31 Days of Halloween with The Kelly Society Day 20 - Hanna McTavish


31 Days of Halloween with

The Kelly Society

Day 20


Good morning to you all!


I don’t know what time it is where you are, but as I write this, it is morning here in Clonakilty, Ireland. I am Hanna McTavish, wife of McGregor (Vivien’s Celtic combat coach). I’ll have to admit, when Vivien urged me to add a share about Samhain (Halloween), I wasn’t sure what to talk about. Then, I remembered our cherished tradition of bobbing for apples every year. My children look forward to it each October. But before I mention our tradition, I was after finding out the history of apple bobbing. So, here is a piece I found on my computer, which will fill in that gap, and I gave credit to the article and its author.


Courtesy of Mental Floss: The Fiery Halloween Tradition That Gave Us Bobbing for Apples

By: Michele Debczak


Bobbing for apples, though sometimes comparable to dunking your head in a cesspool of saliva, is a relatively harmless fall tradition. But it wasn’t always the kid-friendly activity we know today. Early versions of the game played in Britain on Halloween night lacked the tub of water, but they did include fire, hot wax, and a lot more injuries to the face.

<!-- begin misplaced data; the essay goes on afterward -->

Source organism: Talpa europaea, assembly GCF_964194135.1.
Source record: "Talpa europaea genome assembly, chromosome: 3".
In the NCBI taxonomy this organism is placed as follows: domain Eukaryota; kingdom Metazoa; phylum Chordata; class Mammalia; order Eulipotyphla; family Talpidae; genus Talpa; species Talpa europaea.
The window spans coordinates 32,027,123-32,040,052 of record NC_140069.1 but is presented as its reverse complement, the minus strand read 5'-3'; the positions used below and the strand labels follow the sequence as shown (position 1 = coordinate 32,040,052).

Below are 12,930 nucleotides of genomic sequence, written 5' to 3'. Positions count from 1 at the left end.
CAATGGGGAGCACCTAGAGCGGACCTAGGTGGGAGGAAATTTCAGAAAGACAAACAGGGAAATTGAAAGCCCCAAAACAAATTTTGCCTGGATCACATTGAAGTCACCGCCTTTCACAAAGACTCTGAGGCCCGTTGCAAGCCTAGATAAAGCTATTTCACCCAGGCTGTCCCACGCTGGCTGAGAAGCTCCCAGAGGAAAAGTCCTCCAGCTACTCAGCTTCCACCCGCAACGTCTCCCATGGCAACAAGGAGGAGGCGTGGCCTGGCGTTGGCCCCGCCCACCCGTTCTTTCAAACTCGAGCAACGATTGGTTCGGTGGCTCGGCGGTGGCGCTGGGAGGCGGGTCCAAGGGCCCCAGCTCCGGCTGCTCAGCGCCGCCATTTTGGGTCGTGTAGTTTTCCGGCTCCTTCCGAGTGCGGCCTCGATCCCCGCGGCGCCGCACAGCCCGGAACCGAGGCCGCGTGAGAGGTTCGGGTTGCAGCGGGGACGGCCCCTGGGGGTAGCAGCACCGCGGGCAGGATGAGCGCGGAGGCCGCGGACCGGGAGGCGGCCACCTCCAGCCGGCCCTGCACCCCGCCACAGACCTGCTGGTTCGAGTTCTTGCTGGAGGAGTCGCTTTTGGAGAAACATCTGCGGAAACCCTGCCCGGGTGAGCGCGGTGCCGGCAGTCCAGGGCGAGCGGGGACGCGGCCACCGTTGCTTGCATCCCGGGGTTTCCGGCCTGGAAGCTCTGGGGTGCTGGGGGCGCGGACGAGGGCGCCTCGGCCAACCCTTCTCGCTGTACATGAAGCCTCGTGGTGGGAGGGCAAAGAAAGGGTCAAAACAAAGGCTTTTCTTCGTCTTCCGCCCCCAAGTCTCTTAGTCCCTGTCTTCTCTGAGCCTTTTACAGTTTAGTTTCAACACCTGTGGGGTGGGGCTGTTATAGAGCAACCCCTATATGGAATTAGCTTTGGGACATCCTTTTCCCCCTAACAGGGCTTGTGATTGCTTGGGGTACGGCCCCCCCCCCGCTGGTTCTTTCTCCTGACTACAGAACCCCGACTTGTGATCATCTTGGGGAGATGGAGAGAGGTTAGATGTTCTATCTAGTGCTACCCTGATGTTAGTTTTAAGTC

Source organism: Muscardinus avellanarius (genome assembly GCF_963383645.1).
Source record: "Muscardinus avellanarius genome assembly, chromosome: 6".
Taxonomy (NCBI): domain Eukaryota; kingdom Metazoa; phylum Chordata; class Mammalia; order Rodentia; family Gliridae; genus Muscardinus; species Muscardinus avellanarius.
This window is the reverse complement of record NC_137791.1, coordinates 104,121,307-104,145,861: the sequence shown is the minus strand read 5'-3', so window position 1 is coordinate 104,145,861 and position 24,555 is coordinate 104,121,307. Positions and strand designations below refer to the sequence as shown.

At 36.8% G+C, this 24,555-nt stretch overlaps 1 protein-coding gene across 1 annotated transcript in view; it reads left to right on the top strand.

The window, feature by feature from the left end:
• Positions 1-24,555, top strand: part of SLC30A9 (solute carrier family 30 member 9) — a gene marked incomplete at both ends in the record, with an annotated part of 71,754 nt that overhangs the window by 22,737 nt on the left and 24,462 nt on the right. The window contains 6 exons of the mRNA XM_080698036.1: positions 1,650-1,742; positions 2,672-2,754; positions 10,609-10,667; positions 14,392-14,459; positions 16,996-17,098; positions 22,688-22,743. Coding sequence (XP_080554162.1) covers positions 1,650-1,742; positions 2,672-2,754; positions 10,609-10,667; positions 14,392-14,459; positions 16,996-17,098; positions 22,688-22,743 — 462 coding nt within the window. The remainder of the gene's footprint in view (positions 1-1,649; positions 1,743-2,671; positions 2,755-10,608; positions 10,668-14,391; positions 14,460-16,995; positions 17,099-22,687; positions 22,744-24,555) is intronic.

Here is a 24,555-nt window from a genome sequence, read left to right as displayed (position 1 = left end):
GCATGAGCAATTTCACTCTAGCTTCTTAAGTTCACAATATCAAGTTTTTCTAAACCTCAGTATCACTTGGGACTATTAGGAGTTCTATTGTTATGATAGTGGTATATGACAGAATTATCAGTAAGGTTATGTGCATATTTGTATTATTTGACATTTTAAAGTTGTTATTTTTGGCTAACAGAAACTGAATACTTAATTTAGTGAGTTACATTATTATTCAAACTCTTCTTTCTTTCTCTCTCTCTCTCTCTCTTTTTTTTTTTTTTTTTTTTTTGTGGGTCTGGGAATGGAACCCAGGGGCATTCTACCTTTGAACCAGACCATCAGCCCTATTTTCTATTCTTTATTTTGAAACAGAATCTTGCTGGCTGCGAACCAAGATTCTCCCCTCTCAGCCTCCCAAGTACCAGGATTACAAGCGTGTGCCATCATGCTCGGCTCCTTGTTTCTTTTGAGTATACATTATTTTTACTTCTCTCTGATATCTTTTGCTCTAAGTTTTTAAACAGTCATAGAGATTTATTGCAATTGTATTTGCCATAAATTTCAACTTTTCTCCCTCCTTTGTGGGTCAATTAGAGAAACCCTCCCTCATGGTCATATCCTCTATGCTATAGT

Written recordings of Snap-Apple date back to at least the 14th century. Like bobbing for apples, the game had players catch apples in their mouths without using their hands. To make things even more difficult, apples were placed on one end of a wooden plank hung horizontally from the ceiling which was then spun in circles. Chomping at an apple as it whipped around the room was only half the challenge. At the other end of the board was a burning candle. Players who didn’t retrieve the apple in time risked getting walloped in the face with molten candle wax.


Despite its risks, Snap-Apple was a beloved part of the harvest season in England and Ireland. The tradition became so popular that it was literally synonymous with Halloween, with many people referring to October 31 as "Snap-Apple Night." In Wales, the date was sometimes called "Snotching Night" in reference to the act of snatching or "Snotching" the apples from the beam.


Hanna:

I’m back. I found that piece so interesting, and I do remember my mother talking about “Snap-Apple Night,” but I forgot where the nickname came from. In our house we bob for apples after we trick or treat and dance in front of the bonfires. That way the costumes don’t get wet, because inevitably, when bobbing for those floating red apples, someone always gets wet! But, that’s part of the fun.


Enjoy your holiday this October, whatever your traditions may be, and don’t forget—Samhain is magic time! Embrace the magic!

Hanna McTavish

for TKS
















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